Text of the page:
Military Deployed to Help Manitoba; Trudeau Supports Search for COVID 19 Origin

May 27, 2021 Updated: May 27, 2021

Members of the military are being deployed to Manitoba where surging COVID-19 cases have overwhelmed the healthcare system, while the prime minister has put his support behind international efforts to understand how the global pandemic began.

“I know there are a lot of theories out there but we need to make sure we are getting to a full and complete airing of the facts to actually understand what happened,” Justin Trudeau said Thursday.

United States President Joe Biden ordered intelligence officials there Wednesday to redouble efforts to investigate the origins of COVID-19, including any possibility the trail might lead to a Chinese laboratory.

Trudeau said these efforts will not only ensure accountability but could also provide insight into how to protect the world from future pandemics.

Meanwhile, military members are arriving in Manitoba for a four-week mission in Manitoba, where public health orders have been extended to tackle high case numbers.

The province’s intensive-care units are so full that 23 critical patients have been transferred to Ontario for treatment.

“We are not in a position to reopen,” said Premier Brian Pallister.

The military help was requested last week as the province posted the highest daily case numbers, per capita, in the country.

There were 295 more cases and eight additional deaths reported in Manitoba Thursday.

Health officials across the country continued to urge people to get vaccinated so restrictions can be lifted.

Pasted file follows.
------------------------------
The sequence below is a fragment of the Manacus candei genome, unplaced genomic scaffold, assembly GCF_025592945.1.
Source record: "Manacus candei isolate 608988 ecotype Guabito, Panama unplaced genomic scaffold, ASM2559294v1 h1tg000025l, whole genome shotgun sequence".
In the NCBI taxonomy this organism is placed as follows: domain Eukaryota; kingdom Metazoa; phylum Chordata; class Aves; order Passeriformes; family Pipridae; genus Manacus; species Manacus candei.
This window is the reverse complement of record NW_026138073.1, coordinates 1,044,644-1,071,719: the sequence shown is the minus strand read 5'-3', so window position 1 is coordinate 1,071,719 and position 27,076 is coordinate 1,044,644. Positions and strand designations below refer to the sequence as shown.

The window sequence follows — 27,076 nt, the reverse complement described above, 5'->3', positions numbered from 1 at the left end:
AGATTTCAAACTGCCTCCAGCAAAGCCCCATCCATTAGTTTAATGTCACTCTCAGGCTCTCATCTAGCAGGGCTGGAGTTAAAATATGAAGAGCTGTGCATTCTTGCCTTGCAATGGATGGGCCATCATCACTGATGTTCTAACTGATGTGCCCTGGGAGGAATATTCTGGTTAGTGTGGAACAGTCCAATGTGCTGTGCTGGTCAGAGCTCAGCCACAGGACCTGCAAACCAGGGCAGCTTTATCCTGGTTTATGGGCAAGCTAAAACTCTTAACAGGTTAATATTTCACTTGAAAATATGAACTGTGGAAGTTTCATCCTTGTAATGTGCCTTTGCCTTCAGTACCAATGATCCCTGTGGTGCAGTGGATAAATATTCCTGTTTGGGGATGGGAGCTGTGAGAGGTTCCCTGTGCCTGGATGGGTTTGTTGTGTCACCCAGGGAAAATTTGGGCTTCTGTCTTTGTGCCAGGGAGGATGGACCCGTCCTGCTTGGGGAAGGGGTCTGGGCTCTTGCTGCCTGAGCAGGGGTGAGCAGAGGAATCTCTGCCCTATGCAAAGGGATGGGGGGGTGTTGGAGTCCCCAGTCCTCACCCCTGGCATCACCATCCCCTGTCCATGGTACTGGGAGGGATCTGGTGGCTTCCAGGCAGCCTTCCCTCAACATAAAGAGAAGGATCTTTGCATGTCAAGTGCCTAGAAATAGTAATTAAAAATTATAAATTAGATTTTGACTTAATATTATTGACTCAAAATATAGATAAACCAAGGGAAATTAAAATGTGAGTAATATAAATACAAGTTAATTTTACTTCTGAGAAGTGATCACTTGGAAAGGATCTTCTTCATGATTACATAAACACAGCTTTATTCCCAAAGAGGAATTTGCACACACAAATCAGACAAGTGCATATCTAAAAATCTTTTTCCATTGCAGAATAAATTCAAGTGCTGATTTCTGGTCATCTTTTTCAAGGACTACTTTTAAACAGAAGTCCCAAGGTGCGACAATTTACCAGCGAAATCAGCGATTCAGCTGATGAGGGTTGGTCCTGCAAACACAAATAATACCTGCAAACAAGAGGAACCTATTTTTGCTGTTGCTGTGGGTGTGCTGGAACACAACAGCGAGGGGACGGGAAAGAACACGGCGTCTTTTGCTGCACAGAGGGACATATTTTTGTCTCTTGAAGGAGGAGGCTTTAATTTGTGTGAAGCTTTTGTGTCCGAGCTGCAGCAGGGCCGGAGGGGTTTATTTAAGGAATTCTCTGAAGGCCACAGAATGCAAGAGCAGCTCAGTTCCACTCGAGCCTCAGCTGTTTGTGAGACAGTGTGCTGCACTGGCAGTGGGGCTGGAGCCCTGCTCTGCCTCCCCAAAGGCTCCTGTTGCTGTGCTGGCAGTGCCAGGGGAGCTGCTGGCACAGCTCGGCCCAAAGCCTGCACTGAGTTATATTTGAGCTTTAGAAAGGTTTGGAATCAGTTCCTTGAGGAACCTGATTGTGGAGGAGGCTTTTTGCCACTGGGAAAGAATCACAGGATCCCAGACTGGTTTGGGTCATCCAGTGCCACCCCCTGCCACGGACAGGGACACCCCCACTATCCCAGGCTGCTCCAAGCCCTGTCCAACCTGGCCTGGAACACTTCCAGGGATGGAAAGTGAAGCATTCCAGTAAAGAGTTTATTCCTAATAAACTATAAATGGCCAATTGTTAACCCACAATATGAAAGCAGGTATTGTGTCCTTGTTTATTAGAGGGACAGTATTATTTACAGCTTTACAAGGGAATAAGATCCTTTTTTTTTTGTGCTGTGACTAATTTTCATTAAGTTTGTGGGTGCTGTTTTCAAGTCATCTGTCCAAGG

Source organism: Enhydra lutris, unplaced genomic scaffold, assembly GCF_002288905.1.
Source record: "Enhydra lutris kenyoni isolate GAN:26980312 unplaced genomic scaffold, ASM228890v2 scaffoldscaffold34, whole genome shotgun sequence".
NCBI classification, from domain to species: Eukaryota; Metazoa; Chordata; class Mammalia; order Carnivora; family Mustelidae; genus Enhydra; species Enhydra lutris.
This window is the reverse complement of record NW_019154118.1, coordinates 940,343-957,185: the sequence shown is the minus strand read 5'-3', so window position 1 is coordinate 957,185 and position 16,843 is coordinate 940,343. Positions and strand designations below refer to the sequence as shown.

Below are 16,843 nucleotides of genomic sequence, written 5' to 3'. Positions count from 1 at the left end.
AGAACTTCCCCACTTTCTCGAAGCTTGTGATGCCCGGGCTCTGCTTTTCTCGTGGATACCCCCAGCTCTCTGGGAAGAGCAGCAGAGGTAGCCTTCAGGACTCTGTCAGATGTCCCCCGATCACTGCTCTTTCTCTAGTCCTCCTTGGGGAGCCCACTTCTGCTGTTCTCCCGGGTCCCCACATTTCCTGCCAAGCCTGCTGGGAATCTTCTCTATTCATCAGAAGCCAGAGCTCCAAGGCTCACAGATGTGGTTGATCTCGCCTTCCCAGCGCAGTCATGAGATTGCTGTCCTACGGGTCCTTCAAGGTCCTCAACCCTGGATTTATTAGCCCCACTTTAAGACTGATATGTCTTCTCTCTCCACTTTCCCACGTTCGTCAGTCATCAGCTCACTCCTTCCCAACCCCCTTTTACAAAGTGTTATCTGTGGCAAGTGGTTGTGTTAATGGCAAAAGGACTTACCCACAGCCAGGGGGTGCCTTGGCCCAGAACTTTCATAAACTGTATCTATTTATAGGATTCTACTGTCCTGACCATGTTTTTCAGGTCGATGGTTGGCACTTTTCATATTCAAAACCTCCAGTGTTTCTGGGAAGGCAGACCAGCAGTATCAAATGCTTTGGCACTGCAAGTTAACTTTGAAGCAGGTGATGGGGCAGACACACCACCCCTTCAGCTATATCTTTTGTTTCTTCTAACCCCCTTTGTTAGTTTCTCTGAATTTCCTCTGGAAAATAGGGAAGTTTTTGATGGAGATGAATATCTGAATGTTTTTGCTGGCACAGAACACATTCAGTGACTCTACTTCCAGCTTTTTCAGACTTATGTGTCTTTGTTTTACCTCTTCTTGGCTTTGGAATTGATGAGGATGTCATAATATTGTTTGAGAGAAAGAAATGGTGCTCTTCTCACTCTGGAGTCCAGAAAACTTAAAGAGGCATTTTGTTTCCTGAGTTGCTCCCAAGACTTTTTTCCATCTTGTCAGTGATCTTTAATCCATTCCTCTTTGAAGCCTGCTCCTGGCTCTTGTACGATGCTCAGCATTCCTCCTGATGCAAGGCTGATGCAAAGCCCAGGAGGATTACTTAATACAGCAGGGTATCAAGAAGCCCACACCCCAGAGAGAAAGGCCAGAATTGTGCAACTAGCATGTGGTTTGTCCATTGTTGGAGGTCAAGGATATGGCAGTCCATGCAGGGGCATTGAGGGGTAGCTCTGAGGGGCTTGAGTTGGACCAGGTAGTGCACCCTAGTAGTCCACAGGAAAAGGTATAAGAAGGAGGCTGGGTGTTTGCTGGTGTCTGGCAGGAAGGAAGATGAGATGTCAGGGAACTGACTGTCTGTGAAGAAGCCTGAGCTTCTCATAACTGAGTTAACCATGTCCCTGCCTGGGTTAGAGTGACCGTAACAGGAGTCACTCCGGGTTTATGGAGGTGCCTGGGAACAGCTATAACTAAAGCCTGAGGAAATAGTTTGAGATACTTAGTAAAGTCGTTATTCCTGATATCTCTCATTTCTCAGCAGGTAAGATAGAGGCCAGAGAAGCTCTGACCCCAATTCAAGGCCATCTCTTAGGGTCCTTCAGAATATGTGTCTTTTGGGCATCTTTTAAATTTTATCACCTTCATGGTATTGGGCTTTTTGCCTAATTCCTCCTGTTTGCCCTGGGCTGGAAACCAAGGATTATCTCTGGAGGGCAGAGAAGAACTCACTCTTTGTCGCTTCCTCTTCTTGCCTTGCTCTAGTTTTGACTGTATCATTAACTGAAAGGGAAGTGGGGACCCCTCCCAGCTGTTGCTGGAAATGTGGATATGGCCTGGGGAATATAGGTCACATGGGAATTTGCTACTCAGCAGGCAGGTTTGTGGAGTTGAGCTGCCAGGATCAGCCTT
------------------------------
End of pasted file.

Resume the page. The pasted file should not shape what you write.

Some provinces are also dealing with thousands of doses of Oxford-AstraZeneca vaccine that are due to expire in a few days.

Federal Health Minister Patty Hajdu has written to provincial and territorial leaders encouraging them not to waste the doses and share with each other when they can.

It’s not clear how many doses are at risk of going to waste, but Ontario is scrambling to use some 45,000 AstraZeneca shots by the end of May, with another 10,000 set to expire in June.

Hajdu has offered federal support to help transfer doses between provinces.

Quebec officials announced that province will shorten the delay between first and second doses of the AstraZeneca vaccine to eight weeks from 16 weeks. Second doses are to start being administered at walk−in clinics on May 29.

The province has 148,100 doses of AstraZeneca in stock.

Quebec reported 436 new cases of COVID-19 and 10 more deaths as the number of hospitalizations continued to drop.

Elsewhere, Ontario announced 1,135 new cases and 19 more deaths linked to the virus, as Premier Doug Ford mulled whether to reopen schools.

Ford said he has written to experts and education stakeholders asking for input on whether it’s safe to have children back in classrooms.

Schools have been shut in Ontario since April amid a devastating third wave. But infections there have been steadily declining in recent weeks as more people get vaccinated.

A new report from Statistics Canada found that more people are getting on board with getting a shot.

The report, based on data collected by the Canadian Community Health Survey, found in January and February of this year that 82 percent of Canadians aged 12 and older said they were somewhat or very likely to get the vaccine.

That was slightly up from 80 percent at the end of last year.

The increase was largely seen in people aged 35 to 49—up to 88 percent from 77 percent.

Vaccine willingness was highest in Newfoundland and Labrador and British Columbia.

By Kelly Geraldine Malone